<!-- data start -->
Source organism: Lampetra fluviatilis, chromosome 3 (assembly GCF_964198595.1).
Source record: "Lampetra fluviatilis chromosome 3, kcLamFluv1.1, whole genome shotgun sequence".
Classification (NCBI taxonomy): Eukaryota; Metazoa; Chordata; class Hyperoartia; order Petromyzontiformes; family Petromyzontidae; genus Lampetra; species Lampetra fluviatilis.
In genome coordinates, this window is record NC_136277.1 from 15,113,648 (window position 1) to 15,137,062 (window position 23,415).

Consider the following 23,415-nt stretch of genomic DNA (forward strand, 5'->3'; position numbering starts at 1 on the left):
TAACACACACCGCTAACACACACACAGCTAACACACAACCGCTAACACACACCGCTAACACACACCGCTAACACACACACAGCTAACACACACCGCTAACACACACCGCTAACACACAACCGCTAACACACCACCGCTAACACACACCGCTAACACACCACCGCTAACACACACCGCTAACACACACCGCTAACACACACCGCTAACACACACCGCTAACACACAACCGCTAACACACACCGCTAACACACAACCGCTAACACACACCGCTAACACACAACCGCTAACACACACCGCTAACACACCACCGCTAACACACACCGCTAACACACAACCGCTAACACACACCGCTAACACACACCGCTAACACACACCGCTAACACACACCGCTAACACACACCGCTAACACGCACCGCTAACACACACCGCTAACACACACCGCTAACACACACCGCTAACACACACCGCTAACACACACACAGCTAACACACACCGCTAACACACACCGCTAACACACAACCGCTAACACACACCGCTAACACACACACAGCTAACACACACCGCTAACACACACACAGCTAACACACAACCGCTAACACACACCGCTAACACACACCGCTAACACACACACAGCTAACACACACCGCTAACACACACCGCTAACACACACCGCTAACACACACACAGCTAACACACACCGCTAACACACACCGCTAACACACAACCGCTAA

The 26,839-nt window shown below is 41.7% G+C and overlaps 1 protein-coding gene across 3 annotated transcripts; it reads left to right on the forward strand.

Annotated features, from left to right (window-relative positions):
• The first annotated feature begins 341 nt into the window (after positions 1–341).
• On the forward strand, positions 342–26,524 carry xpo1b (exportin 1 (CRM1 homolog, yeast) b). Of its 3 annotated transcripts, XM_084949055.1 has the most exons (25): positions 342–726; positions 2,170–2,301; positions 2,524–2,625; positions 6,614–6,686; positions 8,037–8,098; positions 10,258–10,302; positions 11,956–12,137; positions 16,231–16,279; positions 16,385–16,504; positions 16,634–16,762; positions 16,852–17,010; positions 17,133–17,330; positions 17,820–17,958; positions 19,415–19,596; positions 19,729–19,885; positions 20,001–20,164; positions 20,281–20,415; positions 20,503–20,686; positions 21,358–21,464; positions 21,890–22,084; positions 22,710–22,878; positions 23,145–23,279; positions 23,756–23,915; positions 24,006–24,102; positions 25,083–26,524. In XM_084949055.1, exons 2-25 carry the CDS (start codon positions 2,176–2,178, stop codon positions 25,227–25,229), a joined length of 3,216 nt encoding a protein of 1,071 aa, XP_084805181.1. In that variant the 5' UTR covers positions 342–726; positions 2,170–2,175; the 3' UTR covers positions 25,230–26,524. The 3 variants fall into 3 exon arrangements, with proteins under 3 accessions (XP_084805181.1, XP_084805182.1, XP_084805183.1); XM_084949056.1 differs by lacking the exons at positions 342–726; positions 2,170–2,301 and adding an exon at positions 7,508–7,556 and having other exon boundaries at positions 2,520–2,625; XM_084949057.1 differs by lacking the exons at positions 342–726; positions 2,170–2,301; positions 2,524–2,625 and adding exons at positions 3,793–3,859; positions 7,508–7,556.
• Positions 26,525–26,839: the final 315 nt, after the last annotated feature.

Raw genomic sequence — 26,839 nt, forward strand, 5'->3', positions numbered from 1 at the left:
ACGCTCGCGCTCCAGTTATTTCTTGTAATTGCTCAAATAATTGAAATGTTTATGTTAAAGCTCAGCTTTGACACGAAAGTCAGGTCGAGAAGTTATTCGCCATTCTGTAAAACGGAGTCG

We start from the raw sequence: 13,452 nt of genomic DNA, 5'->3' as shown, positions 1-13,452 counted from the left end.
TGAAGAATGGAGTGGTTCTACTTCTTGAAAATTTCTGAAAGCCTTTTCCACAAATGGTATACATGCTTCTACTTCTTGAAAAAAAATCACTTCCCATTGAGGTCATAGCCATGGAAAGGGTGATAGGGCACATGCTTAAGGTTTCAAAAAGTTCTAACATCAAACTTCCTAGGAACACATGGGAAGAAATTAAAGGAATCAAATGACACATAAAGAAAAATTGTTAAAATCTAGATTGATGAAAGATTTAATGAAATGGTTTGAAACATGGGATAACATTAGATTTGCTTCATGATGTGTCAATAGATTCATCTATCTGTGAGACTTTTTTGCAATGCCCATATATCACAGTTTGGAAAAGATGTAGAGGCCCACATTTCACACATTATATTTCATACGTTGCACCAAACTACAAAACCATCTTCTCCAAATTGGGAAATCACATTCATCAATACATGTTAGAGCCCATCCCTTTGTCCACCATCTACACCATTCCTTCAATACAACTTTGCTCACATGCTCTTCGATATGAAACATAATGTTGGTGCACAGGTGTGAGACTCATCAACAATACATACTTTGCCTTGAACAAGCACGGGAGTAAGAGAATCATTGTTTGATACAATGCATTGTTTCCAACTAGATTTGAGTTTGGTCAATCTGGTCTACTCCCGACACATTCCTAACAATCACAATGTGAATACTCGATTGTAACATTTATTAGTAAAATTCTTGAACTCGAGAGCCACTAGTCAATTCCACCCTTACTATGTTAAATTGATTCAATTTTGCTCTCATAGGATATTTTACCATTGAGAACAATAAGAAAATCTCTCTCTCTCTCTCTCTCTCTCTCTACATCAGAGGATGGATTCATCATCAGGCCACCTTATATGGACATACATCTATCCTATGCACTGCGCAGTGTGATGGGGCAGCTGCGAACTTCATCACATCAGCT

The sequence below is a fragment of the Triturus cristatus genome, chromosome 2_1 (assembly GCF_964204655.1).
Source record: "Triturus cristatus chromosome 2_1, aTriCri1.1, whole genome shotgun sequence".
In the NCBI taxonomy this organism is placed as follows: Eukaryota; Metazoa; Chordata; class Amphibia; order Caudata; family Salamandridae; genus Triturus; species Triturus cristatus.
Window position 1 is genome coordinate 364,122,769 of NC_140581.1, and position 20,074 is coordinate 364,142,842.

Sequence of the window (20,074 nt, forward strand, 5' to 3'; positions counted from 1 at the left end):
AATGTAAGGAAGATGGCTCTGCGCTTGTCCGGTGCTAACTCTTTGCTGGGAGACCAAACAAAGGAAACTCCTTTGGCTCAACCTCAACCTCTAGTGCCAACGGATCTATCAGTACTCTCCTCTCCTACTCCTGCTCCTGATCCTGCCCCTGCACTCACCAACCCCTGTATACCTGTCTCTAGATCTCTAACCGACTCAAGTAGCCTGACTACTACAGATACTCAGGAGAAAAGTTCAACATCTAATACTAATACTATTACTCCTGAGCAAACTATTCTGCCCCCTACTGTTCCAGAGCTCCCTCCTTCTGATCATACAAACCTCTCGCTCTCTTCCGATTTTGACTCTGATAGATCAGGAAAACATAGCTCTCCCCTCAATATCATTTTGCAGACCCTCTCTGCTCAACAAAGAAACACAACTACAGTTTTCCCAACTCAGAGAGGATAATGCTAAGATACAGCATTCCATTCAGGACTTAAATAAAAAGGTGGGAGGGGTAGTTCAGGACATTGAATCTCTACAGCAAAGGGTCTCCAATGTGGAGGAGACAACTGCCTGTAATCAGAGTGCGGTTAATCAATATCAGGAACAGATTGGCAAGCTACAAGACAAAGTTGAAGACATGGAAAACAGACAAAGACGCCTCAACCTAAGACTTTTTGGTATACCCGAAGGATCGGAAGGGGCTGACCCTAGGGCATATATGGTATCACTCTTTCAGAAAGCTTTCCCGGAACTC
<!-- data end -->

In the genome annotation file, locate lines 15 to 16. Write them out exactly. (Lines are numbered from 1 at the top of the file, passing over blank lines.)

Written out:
TGAAGAATGGAGTGGTTCTACTTCTTGAAAATTTCTGAAAGCCTTTTCCACAAATGGTATACATGCTTCTACTTCTTGAAAAAAAATCACTTCCCATTGAGGTCATAGCCATGGAAAGGGTGATAGGGCACATGCTTAAGGTTTCAAAAAGTTCTAACATCAAACTTCCTAGGAACACATGGGAAGAAATTAAAGGAATCAAATGACACATAAAGAAAAATTGTTAAAATCTAGATTGATGAAAGATTTAATGAAATGGTTTGAAACATGGGATAACATTAGATTTGCTTCATGATGTGTCAATAGATTCATCTATCTGTGAGACTTTTTTGCAATGCCCATATATCACAGTTTGGAAAAGATGTAGAGGCCCACATTTCACACATTATATTTCATACGTTGCACCAAACTACAAAACCATCTTCTCCAAATTGGGAAATCACATTCATCAATACATGTTAGAGCCCATCCCTTTGTCCACCATCTACACCATTCCTTCAATACAACTTTGCTCACATGCTCTTCGATATGAAACATAATGTTGGTGCACAGGTGTGAGACTCATCAACAATACATACTTTGCCTTGAACAAGCACGGGAGTAAGAGAATCATTGTTTGATACAATGCATTGTTTCCAACTAGATTTGAGTTTGGTCAATCTGGTCTACTCCCGACACATTCCTAACAATCACAATGTGAATACTCGATTGTAACATTTATTAGTAAAATTCTTGAACTCGAGAGCCACTAGTCAATTCCACCCTTACTATGTTAAATTGATTCAATTTTGCTCTCATAGGATATTTTACCATTGAGAACAATAAGAAAATCTCTCTCTCTCTCTCTCTCTCTCTCTACATCAGAGGATGGATTCATCATCAGGCCACCTTATATGGACATACATCTATCCTATGCACTGCGCAGTGTGATGGGGCAGCTGCGAACTTCATCACATCAGCT

The sequence below is a fragment of the Triturus cristatus genome, chromosome 2_1 (assembly GCF_964204655.1).